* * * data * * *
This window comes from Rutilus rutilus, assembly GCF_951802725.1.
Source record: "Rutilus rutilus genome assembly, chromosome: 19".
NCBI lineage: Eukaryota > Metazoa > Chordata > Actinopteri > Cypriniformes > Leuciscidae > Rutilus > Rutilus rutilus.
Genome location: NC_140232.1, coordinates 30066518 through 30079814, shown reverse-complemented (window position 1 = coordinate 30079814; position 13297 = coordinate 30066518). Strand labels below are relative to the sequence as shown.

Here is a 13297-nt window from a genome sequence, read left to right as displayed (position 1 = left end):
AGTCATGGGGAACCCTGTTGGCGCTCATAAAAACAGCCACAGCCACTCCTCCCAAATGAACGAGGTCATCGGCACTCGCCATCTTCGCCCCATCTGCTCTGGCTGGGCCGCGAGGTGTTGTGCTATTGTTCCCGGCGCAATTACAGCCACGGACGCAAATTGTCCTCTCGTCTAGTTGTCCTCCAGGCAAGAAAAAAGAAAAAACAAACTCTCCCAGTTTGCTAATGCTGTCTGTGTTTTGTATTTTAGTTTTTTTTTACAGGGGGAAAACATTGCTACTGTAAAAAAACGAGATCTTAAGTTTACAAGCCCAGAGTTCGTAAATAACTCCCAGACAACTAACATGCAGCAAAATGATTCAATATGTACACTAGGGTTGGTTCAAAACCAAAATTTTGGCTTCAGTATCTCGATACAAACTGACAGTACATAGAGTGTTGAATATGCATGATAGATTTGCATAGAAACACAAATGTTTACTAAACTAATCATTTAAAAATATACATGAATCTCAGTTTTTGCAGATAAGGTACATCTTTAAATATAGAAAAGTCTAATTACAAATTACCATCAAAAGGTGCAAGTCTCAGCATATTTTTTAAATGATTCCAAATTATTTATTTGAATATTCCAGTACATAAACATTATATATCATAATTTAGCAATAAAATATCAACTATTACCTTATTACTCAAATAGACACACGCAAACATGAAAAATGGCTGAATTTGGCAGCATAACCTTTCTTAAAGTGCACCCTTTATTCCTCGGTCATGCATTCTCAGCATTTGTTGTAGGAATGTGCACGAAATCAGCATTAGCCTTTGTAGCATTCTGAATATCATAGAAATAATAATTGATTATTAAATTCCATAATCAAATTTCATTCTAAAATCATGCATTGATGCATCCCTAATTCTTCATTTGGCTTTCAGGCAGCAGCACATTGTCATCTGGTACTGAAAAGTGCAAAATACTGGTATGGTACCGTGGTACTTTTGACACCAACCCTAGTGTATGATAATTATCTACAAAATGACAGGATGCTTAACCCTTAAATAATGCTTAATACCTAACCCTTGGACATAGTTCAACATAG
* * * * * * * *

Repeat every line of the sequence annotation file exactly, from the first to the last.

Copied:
This window comes from Rutilus rutilus, assembly GCF_951802725.1.
Source record: "Rutilus rutilus genome assembly, chromosome: 19".
NCBI lineage: Eukaryota > Metazoa > Chordata > Actinopteri > Cypriniformes > Leuciscidae > Rutilus > Rutilus rutilus.
Genome location: NC_140232.1, coordinates 30066518 through 30079814, shown reverse-complemented (window position 1 = coordinate 30079814; position 13297 = coordinate 30066518). Strand labels below are relative to the sequence as shown.

Here is a 13297-nt window from a genome sequence, read left to right as displayed (position 1 = left end):
AGTCATGGGGAACCCTGTTGGCGCTCATAAAAACAGCCACAGCCACTCCTCCCAAATGAACGAGGTCATCGGCACTCGCCATCTTCGCCCCATCTGCTCTGGCTGGGCCGCGAGGTGTTGTGCTATTGTTCCCGGCGCAATTACAGCCACGGACGCAAATTGTCCTCTCGTCTAGTTGTCCTCCAGGCAAGAAAAAAGAAAAAACAAACTCTCCCAGTTTGCTAATGCTGTCTGTGTTTTGTATTTTAGTTTTTTTTTACAGGGGGAAAACATTGCTACTGTAAAAAAACGAGATCTTAAGTTTACAAGCCCAGAGTTCGTAAATAACTCCCAGACAACTAACATGCAGCAAAATGATTCAATATGTACACTAGGGTTGGTTCAAAACCAAAATTTTGGCTTCAGTATCTCGATACAAACTGACAGTACATAGAGTGTTGAATATGCATGATAGATTTGCATAGAAACACAAATGTTTACTAAACTAATCATTTAAAAATATACATGAATCTCAGTTTTTGCAGATAAGGTACATCTTTAAATATAGAAAAGTCTAATTACAAATTACCATCAAAAGGTGCAAGTCTCAGCATATTTTTTAAATGATTCCAAATTATTTATTTGAATATTCCAGTACATAAACATTATATATCATAATTTAGCAATAAAATATCAACTATTACCTTATTACTCAAATAGACACACGCAAACATGAAAAATGGCTGAATTTGGCAGCATAACCTTTCTTAAAGTGCACCCTTTATTCCTCGGTCATGCATTCTCAGCATTTGTTGTAGGAATGTGCACGAAATCAGCATTAGCCTTTGTAGCATTCTGAATATCATAGAAATAATAATTGATTATTAAATTCCATAATCAAATTTCATTCTAAAATCATGCATTGATGCATCCCTAATTCTTCATTTGGCTTTCAGGCAGCAGCACATTGTCATCTGGTACTGAAAAGTGCAAAATACTGGTATGGTACCGTGGTACTTTTGACACCAACCCTAGTGTATGATAATTATCTACAAAATGACAGGATGCTTAACCCTTAAATAATGCTTAATACCTAACCCTTGGACATAGTTCAACATAG